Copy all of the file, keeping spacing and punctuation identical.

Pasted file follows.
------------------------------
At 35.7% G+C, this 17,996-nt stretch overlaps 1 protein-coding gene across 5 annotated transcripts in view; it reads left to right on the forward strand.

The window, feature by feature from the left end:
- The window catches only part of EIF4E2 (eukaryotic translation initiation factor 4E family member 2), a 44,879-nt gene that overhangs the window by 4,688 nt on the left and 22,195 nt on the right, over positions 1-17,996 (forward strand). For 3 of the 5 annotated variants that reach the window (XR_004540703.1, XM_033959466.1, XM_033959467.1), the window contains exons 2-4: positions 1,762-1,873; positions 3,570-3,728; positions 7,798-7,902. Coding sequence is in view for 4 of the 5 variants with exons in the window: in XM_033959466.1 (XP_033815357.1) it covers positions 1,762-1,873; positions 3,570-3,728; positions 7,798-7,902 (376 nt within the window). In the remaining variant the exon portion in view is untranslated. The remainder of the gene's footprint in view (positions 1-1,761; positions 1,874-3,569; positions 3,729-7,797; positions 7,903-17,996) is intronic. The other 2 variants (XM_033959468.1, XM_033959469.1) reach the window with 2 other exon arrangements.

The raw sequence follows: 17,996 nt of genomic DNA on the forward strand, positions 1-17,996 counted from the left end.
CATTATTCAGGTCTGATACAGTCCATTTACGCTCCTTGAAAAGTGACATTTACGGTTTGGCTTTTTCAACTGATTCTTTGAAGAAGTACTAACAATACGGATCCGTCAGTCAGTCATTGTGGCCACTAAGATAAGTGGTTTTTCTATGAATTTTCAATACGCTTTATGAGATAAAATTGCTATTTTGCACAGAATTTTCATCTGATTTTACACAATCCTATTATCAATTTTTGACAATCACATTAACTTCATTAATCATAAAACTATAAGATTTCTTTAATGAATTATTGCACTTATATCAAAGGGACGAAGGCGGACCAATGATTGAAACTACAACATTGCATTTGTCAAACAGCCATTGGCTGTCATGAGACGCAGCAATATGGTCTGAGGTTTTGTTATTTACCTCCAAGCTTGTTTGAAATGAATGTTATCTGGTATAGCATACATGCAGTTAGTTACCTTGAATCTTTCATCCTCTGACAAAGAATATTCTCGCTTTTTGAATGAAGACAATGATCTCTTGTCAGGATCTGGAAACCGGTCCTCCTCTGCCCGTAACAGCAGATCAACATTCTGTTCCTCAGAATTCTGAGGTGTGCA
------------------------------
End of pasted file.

At 35.7% G+C, this 17,996-nt stretch overlaps 1 protein-coding gene across 5 annotated transcripts in view; it reads left to right on the forward strand.

The window, feature by feature from the left end:
- The window catches only part of EIF4E2 (eukaryotic translation initiation factor 4E family member 2), a 44,879-nt gene that overhangs the window by 4,688 nt on the left and 22,195 nt on the right, over positions 1-17,996 (forward strand). For 3 of the 5 annotated variants that reach the window (XR_004540703.1, XM_033959466.1, XM_033959467.1), the window contains exons 2-4: positions 1,762-1,873; positions 3,570-3,728; positions 7,798-7,902. Coding sequence is in view for 4 of the 5 variants with exons in the window: in XM_033959466.1 (XP_033815357.1) it covers positions 1,762-1,873; positions 3,570-3,728; positions 7,798-7,902 (376 nt within the window). In the remaining variant the exon portion in view is untranslated. The remainder of the gene's footprint in view (positions 1-1,761; positions 1,874-3,569; positions 3,729-7,797; positions 7,903-17,996) is intronic. The other 2 variants (XM_033959468.1, XM_033959469.1) reach the window with 2 other exon arrangements.

The raw sequence follows: 17,996 nt of genomic DNA on the forward strand, positions 1-17,996 counted from the left end.
CATTATTCAGGTCTGATACAGTCCATTTACGCTCCTTGAAAAGTGACATTTACGGTTTGGCTTTTTCAACTGATTCTTTGAAGAAGTACTAACAATACGGATCCGTCAGTCAGTCATTGTGGCCACTAAGATAAGTGGTTTTTCTATGAATTTTCAATACGCTTTATGAGATAAAATTGCTATTTTGCACAGAATTTTCATCTGATTTTACACAATCCTATTATCAATTTTTGACAATCACATTAACTTCATTAATCATAAAACTATAAGATTTCTTTAATGAATTATTGCACTTATATCAAAGGGACGAAGGCGGACCAATGATTGAAACTACAACATTGCATTTGTCAAACAGCCATTGGCTGTCATGAGACGCAGCAATATGGTCTGAGGTTTTGTTATTTACCTCCAAGCTTGTTTGAAATGAATGTTATCTGGTATAGCATACATGCAGTTAGTTACCTTGAATCTTTCATCCTCTGACAAAGAATATTCTCGCTTTTTGAATGAAGACAATGATCTCTTGTCAGGATCTGGAAACCGGTCCTCCTCTGCCCGTAACAGCAGATCAACATTCTGTTCCTCAGAATTCTGAGGTGTGCA